Accordingly, constitutional control is not the appropriate mechanism to review decisions within which the goal is usually to avoid compliance with an arbitral award or an annulment decision regarding a commercial dispute, no matter how many technicalities and forced interpretations are attempted. This does not mean that violations could not be committed within arbitration, but allowing the abusive filing of EAPs results in a constitutional torpedo, as the constitutional action may be used to avoid compliance with previous adjudicative decisions, or at least attempted in order to severely delay proceedings until the Constitutional Court considers the case. As a noteworthy fact, the constitutional control exercised through an EAP is already present in international investment arbitration proceedings, where provisional measures proceedings were asked to be suspended because of the EAP (Constitutional Court judgment No. 028-14-SEP-CC and PCA case No. 2012-10: Merck Sharpe & Dohme Corporation v. The Republic of Ecuador).
The fine boundary between politics and law ought to be considered at all times. Looking at the bigger picture, there are several events that are not isolated from each other, nor from the issues previously exposed. The actions taken by Ecuador, such as the termination of several BITs, the denouncement of the Washington Convention, the creation of a special commission for the audit of BITs and the investment arbitral system (CAITISA), the apparently future establishment of an international arbitration centre by the Union of South American Nations (UNASUR), and the new bill project on the enforcement of awards and judgments (which is being revised by the Ecuadorian National Assembly) have already attracted national and international attention and will surely lead to interesting judicial outcomes and academic debates in the future.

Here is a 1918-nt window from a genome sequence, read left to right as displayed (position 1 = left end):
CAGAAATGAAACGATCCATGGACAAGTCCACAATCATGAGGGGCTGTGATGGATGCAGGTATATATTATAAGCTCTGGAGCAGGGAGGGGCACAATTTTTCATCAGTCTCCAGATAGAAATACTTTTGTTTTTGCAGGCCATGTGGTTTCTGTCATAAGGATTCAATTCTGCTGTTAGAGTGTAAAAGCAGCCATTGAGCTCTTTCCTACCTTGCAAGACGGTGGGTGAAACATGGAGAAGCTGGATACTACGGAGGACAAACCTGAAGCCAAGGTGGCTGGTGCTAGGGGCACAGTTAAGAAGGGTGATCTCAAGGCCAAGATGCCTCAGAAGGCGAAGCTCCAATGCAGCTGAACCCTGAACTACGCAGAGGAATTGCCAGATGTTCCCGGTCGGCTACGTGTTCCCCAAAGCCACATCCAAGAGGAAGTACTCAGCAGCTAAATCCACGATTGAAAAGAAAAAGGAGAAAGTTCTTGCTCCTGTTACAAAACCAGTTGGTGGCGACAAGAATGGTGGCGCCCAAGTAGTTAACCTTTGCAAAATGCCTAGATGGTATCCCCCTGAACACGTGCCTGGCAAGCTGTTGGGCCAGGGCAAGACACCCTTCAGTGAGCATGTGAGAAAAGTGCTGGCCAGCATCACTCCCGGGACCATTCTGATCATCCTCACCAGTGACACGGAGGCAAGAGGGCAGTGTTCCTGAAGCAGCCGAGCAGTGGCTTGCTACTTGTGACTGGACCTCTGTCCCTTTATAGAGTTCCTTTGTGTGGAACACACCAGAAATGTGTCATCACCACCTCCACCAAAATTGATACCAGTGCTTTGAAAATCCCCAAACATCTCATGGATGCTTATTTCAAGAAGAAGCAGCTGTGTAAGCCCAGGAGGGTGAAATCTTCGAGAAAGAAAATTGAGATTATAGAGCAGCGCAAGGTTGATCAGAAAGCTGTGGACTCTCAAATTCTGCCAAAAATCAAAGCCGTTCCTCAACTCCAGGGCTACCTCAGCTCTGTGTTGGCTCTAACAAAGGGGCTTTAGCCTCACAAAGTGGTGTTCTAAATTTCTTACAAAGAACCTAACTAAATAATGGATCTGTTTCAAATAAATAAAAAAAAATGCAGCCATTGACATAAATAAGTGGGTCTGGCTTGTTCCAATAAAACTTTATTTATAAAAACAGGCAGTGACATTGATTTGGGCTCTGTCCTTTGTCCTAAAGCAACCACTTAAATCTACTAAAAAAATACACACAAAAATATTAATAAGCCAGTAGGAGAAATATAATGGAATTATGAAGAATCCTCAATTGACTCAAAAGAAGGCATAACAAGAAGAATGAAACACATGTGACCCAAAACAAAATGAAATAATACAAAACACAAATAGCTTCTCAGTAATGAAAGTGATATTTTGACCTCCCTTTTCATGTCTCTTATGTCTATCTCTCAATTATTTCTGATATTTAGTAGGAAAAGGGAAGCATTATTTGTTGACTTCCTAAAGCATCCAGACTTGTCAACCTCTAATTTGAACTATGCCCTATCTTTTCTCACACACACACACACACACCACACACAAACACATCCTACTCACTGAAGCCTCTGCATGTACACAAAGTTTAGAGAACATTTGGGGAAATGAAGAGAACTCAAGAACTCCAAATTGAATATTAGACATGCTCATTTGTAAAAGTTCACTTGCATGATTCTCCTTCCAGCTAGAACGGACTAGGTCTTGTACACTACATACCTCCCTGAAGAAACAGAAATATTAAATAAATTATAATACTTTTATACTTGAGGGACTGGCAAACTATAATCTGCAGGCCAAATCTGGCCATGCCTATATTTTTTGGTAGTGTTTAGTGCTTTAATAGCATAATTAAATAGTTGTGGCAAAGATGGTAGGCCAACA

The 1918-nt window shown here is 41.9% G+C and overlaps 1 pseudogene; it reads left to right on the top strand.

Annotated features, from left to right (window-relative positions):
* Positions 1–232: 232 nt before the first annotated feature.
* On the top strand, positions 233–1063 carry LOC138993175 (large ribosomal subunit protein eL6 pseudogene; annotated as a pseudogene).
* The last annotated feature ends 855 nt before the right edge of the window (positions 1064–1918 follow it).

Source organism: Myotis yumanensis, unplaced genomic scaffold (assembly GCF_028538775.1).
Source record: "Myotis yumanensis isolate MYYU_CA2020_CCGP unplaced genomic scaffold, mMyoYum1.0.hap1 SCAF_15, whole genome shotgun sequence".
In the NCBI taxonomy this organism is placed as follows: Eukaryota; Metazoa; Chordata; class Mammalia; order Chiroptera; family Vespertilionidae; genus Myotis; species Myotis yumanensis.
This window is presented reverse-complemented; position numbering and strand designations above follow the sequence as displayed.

In conclusion, judicial review is necessary as long it truly contributes to judicial harmony; thus, proper control is vital for a healthy adjudicative system. The excessive and helpless intervention by the courts is negative, as it undermines arbitration’s principles and benefits. The consequence of the denaturalization of a dispute settlement mechanism such as arbitration through an invasive system might result in reluctance towards this institution and in the unattractiveness of the legal framework that embraces it, which in turn could eventually be avoided for its lack of certitude. Accordingly, the courts should condemn the abusive conduct against arbitration’s nature and render judgments that provide judicial certainty.
Correspondingly, arbitration must not be seen as a mechanism alienated from the Constitution, nor as an instrument to evade fundamental rights or principles. The Ecuadorian experience shows that the balance between party autonomy and reviewability must be sensible, otherwise an uncertain legal and judicial environment might prevail. It follows that clear norms are desirable, but this is not the ultimate solution either, since it is meaningless if these are not applied or if these are given distorted interpretations that disregard their purpose. Likewise, the remedies for violations of constitutional rights or due process do not reside on an absolute constitutional control, but on the correct application and understanding of the Constitution and the institutions recognised by it.